After training hundreds of individuals and doing considerable research on handguns and cartridges, I have come to realize that many shooters do not realize the work a handgun cartridge must do.
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The Colt Single Action Army was introduced in 1873 after much development and the addition of key features including a solid top strap and chambering for the .45 Colt cartridge. The original revolver was intended to give troopers an edge against aboriginal tribesman. One requirement was that the revolver be effective against Indian war ponies at 100 yards. However, civilians and lawmen needed a faster handling revolver. They needed the Sheriff Model.
A few years ago, the CANIK TP9 pistol was introduced in America. A product of the Turkish arms industry, the pistol was a credible but not exact clone of a Walther design. The pistol has proven reliable and accurate enough. The price point is attractive and the pistol is well established. The TP9SF Elite-S is an improvement over the original in many ways and is designed as the top of the line pistol among the CANIK polymer frame pistols.
I have considerable experience with CZ pistols, from the original CZ 75 to the CZ P-01 and other variants. But nothing prepared me for the experience of handling and firing the newest CZ pistol, the CZ P10-C. It isn’t radical in design and technology, but it is different from anything CZ has done before.
Perhaps not on the forefront of some gun owners’ minds these days, but the fight for the Second Amendment is a daily struggle. The challenge is not to convince gun owners—at least in most situations. Instead, the challenge is to educate the non gun owner. Recently, the NSSF hosted an event to introduce the non-shooting media to suppressors.
The Rex Zero differs in detail from the SIG P series. The Rex Zero features a handy frame-mounted decocker that serves to lower the hammer from the cocked position. The manual of arms is simple. The appearance is simply attractive, even cool. Two tone with dark black over FDE looks great. For me the FDE frame is a way shooters like myself can show camaraderie with those in the sandbox just as I leave the green light burning on the porch for our soldiers.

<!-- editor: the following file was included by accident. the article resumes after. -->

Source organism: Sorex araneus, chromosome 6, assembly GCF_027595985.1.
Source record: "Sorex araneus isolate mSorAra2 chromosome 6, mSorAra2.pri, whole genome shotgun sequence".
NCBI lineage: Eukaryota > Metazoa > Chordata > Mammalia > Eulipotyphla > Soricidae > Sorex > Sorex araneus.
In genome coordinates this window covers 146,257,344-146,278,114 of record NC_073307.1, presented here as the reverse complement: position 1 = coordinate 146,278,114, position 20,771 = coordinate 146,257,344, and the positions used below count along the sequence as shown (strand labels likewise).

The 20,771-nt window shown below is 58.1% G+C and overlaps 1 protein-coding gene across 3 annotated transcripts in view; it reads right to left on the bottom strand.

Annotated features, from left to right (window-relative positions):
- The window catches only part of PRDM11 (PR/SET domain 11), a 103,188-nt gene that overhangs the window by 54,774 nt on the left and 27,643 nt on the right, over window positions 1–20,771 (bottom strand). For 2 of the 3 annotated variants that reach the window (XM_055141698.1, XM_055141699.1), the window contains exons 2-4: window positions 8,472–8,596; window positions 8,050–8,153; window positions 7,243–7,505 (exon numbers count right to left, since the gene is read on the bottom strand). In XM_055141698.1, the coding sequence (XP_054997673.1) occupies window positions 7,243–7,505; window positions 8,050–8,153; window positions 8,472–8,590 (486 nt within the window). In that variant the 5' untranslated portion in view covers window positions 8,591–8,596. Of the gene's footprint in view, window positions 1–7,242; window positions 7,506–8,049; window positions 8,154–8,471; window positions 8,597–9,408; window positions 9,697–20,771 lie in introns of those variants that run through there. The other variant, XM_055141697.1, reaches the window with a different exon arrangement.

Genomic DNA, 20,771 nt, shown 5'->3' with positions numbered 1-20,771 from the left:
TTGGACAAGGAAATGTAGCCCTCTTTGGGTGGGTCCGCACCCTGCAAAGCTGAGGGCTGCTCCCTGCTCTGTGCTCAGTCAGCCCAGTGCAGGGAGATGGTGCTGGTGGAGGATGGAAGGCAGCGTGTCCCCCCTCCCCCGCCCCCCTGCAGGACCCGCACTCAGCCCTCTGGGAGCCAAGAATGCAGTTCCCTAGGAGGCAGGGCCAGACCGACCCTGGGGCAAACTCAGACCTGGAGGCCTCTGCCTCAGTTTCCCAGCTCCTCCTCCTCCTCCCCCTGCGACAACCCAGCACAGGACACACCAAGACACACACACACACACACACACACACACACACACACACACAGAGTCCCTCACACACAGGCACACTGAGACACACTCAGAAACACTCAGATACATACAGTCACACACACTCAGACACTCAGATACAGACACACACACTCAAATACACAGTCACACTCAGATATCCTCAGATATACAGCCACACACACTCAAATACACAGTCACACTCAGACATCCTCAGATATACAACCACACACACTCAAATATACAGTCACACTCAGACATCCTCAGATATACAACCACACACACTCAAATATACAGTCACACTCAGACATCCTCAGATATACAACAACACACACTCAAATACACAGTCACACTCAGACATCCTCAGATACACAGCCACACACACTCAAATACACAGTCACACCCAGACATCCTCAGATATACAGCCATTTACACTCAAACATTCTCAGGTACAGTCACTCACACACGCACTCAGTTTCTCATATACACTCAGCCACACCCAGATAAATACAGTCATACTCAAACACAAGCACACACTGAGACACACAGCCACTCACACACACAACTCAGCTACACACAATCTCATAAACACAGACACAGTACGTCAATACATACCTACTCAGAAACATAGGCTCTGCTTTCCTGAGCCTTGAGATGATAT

State of the art is a good description. Among the most successful designs is the Ruger GP100 revolver. The Ruger GP100 .357 Magnum is easily the most accurate revolver I have fired recently. The only revolver that may exhibit superior accuracy is the Colt Python. However, the Colt, sadly, is no longer in production and terribly expensive. Thankfully, the GP100 is chock full of features with range performance worthy of a Ruger.
Smith and Wesson’s Victory .22 has garnered a lot of interest since its introduction a few months ago. The Victory .22 is intended to compete with similar .22 calibers handguns such as the Browning Buckmark and Ruger Standard Model. As such the Victory will have to have good features, good reliability, and acceptable accuracy. The price point is also important. Smith and Wesson’s previous .22 caliber self loaders were not in the class with this pistol and the hopes Smith and Wesson has pinned on this pistol are not without justification.
Today, much of the market seems to revolve around tactical gear and personal defense. That is important, nothing is more vital than taking responsibility for our own safety. However, personal defense isn’t the only reason to own a powerful and accurate handgun such as the Ruger Blackhawk. This single-action revolver is also a fine target gun and a great game getter.
Anybody who has spent time hunting coyotes knows these animals are very smart. Like other wild canids and cats, they are wary to the point of paranoia. Their craftiness is legendary, and they consistently make hunters look foolish—whether the hunters know it or not. If you want to up your success rate on song dogs, read on!